A sprain that involves hyperextension of the great toe, turf toe may be the result of cumulative damage or a single unfortunate instance. While not confined exclusively to athletes it is more commonly seen in people who play sports on artificial turf, hence the name. Grass is a more forgiving surface than artifical turf however many people have also injured their feet playing on natural surfaces particularly if their shoes lack proper support. While fusinski mentions martial artists, people who play football, soccer, and tennis are also at risk for this type of ligament injury.
Feet need room to move inside of shoes during athletic events where the feet may swell. Some athletes and coaches mistakenly believe that shoes should confine the athlete's foot. If you examine cleats closely you'll see that there is not much to them. A lightweight shoe with increased surface area allows a player's foot to grab hold of a soft surface, cleats are often good at grabbing however letting go at the proper time can prevent injury which is why soft, overly flexible and ill fitting shoes ought to be avoided.
Money should be a consideration during every purchase however please do not make the mistake of allowing people to share athletic shoes. This can get into a gray area as there are times when shoes have been rarely worn and can be passed down to a sibling. Shoes that have been worn repeatedly have been broken in by that particular foot and may compromise the foot of another wearer. Another mistake I've seen people make is assuming that their child can wear last seaon's shoes. Growing children should have their feet measured every six months and if their feet have increased in size will benefit from a new pair of shoes at that time even if if they have not worn out their previous pair.
Soccer players in particular are hard on shoes as they are running for most of the game. Their shoes and shin guards are important pieces of protective equipment, this is not the place to skimp or cut costs. Another problem with cleats and shoes that accompany athletes is the smell. Shoes attached to hard working athletes need dry time. Athletic shoes provide ideal conditions for germs to breed. Walking around barefoot in a community shower is an excellent way to pick up opportunistic microbes that cause things like athlete's foot and plantar warts.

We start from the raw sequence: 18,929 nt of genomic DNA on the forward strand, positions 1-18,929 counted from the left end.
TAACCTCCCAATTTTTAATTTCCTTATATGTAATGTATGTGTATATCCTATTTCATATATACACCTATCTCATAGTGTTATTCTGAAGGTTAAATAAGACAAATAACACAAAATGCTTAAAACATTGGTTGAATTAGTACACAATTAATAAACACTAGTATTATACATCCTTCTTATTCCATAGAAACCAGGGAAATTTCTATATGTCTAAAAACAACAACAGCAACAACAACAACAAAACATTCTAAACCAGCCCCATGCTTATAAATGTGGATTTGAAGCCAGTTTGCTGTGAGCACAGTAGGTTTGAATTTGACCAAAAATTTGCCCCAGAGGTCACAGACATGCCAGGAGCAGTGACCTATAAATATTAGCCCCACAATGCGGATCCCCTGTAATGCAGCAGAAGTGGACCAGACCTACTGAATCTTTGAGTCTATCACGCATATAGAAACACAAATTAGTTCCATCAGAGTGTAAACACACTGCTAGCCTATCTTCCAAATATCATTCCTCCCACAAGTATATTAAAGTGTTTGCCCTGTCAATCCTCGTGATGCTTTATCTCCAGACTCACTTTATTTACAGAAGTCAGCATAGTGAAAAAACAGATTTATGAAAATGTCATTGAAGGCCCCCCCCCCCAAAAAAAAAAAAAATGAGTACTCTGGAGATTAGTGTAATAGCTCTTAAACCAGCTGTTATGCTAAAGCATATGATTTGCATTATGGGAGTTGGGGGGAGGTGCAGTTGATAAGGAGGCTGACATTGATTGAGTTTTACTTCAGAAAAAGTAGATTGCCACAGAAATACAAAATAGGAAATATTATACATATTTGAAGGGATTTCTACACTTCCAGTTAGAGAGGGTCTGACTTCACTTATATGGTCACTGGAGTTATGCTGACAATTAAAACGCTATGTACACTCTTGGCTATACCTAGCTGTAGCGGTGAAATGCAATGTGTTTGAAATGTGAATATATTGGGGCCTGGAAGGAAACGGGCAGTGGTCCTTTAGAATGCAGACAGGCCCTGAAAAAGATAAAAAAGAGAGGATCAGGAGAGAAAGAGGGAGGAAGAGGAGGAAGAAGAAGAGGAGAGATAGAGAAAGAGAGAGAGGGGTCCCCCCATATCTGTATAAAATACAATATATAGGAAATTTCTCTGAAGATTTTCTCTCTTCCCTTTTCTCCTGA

The same pair of shoes should not be worn every day. Two days is the minimum amount of time that shoes should have to dry. Rotating your footwear means it will last longer and be better for your foot. After practice or a game drying aids may be used. Newspaper can be stuffed inside wet shoes. Commercial drying aids are available however I prefer natural substances. Cedar is also good at extracting moisture from sweaty shoes. Shoe trees can be expensive however they are wonderful at drying out shoes while preserving their shape.
Feet are the foundation of your body. Shoes should have a supportive shank and what is known as memory. If you can bend an athletic shoe in half do not purchase it. This is good advice for the majority of shoes out there with few exceptions. Another small but important tip: try shoes on as they would be worn. Many people shop for athletic shoes while wearing regular clothing and normal socks. The best time to shop for shoes is right after practice or a game when feet are enlarged and the socks that are worn during game time are on the feet of whoever is buying shoes.
Taking care of your feet is a critical part of every day life. A foot that is not given enough support or denied adequate freedom can undermine a player's ability to perform optimally. Turf toe is a painful condition that can take a key player or dancer away from performances for weeks. Rest, ice and ibuprofen are protocols used to treat turf toe. Weight bearing may have to be avoided if the injury is severe. Physical therapy may be recommended or required.
Good supportive shoes can enhance a player's natural athletic ability. A well shod player is a more comfortable player. While this writeup has discussed turf toe, please treat this as your introduction to some of the injuries that players can sustain from shoes that do not meet the needs of their feet. Ankle, knee and hip joints may also be affected by what's beneath your feet. Your spine depends on your feet for alignment. A good pair of shoes should work with a player's body to keep every part functioning to the best of its ability.
My best advice when shopping for any type of athletic shoe is to find someone whose focus is the athlete's foot. Take advantage of any team discounts, shop sales and be prepared to spend extra at the shoe store if you or someone you're responsible for plays a sport regularly. Deformed feet are often accepted as inevitable when they can be the result of cumulative damage or a foot being forced into shoes that are too small. Fallen arches, plantar fasciitis, bunions, and turf toe are all unpleasant conditions which detract from your health rather than adding to it. Do your body a favor and always wear shoes that meet the needs of your feet.